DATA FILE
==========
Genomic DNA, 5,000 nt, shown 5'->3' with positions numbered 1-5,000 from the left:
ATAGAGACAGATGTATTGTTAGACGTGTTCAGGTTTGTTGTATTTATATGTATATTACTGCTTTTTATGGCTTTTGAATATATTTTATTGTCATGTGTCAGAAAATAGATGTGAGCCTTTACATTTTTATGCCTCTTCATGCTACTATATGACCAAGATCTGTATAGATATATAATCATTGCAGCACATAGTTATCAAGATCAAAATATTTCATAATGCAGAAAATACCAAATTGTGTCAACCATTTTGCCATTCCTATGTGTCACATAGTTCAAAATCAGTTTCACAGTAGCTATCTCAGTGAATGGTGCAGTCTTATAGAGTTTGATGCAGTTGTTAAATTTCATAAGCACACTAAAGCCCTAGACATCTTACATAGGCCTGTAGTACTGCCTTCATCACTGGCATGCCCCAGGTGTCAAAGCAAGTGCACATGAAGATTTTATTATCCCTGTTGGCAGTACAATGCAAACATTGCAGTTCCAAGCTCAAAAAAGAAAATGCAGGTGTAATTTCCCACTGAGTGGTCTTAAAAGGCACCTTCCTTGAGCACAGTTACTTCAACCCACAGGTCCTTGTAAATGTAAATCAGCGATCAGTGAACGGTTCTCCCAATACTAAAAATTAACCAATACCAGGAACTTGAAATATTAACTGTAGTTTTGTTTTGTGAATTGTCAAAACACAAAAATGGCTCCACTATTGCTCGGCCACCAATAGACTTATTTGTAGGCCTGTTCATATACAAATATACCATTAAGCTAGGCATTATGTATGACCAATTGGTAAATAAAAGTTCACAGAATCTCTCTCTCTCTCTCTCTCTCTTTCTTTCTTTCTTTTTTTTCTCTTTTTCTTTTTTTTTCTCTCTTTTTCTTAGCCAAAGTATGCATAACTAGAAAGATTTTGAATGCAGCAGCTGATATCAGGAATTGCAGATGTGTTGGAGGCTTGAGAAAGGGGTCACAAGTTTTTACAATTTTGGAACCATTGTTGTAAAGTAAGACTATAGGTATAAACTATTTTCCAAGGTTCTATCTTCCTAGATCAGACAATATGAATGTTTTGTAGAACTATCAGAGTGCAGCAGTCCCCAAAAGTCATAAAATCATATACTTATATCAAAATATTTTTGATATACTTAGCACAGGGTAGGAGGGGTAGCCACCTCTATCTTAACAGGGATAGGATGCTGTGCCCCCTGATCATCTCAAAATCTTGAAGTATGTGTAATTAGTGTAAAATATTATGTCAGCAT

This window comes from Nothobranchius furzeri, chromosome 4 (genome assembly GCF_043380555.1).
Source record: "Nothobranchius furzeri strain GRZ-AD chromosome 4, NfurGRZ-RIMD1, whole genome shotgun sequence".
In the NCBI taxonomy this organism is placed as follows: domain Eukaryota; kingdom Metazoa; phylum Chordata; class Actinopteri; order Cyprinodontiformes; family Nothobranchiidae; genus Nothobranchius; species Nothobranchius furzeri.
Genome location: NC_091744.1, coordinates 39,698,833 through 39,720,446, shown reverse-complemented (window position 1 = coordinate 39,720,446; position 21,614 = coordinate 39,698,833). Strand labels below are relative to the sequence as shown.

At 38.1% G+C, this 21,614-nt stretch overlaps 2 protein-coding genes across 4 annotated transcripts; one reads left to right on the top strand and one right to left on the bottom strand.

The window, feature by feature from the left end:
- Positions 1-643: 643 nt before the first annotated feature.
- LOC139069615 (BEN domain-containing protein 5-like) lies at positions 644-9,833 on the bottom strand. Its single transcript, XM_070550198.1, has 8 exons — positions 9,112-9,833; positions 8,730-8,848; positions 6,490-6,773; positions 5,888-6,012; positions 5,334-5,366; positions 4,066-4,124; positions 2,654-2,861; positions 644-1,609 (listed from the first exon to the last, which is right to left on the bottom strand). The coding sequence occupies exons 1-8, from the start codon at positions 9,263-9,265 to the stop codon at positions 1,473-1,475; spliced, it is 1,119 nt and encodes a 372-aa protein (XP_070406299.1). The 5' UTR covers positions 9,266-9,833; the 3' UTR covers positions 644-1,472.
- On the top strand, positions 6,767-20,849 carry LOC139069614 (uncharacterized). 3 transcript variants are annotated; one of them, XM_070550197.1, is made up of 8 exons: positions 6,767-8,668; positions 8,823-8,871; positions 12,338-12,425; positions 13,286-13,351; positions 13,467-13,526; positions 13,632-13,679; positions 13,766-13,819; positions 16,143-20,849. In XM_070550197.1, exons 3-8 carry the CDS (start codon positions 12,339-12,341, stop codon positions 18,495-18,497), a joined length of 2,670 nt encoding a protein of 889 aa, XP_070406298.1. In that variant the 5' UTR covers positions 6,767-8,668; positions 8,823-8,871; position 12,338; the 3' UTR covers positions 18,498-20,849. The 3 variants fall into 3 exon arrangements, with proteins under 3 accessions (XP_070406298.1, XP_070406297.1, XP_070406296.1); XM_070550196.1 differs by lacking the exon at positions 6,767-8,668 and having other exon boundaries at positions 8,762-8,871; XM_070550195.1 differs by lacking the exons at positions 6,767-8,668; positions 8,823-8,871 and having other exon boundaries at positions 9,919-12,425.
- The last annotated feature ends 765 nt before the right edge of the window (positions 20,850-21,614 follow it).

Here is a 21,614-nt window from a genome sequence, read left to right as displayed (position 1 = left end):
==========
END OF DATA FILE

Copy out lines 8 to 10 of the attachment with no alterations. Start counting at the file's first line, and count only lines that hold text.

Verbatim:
The window, feature by feature from the left end:
- Positions 1-643: 643 nt before the first annotated feature.
- LOC139069615 (BEN domain-containing protein 5-like) lies at positions 644-9,833 on the bottom strand. Its single transcript, XM_070550198.1, has 8 exons — positions 9,112-9,833; positions 8,730-8,848; positions 6,490-6,773; positions 5,888-6,012; positions 5,334-5,366; positions 4,066-4,124; positions 2,654-2,861; positions 644-1,609 (listed from the first exon to the last, which is right to left on the bottom strand). The coding sequence occupies exons 1-8, from the start codon at positions 9,263-9,265 to the stop codon at positions 1,473-1,475; spliced, it is 1,119 nt and encodes a 372-aa protein (XP_070406299.1). The 5' UTR covers positions 9,266-9,833; the 3' UTR covers positions 644-1,472.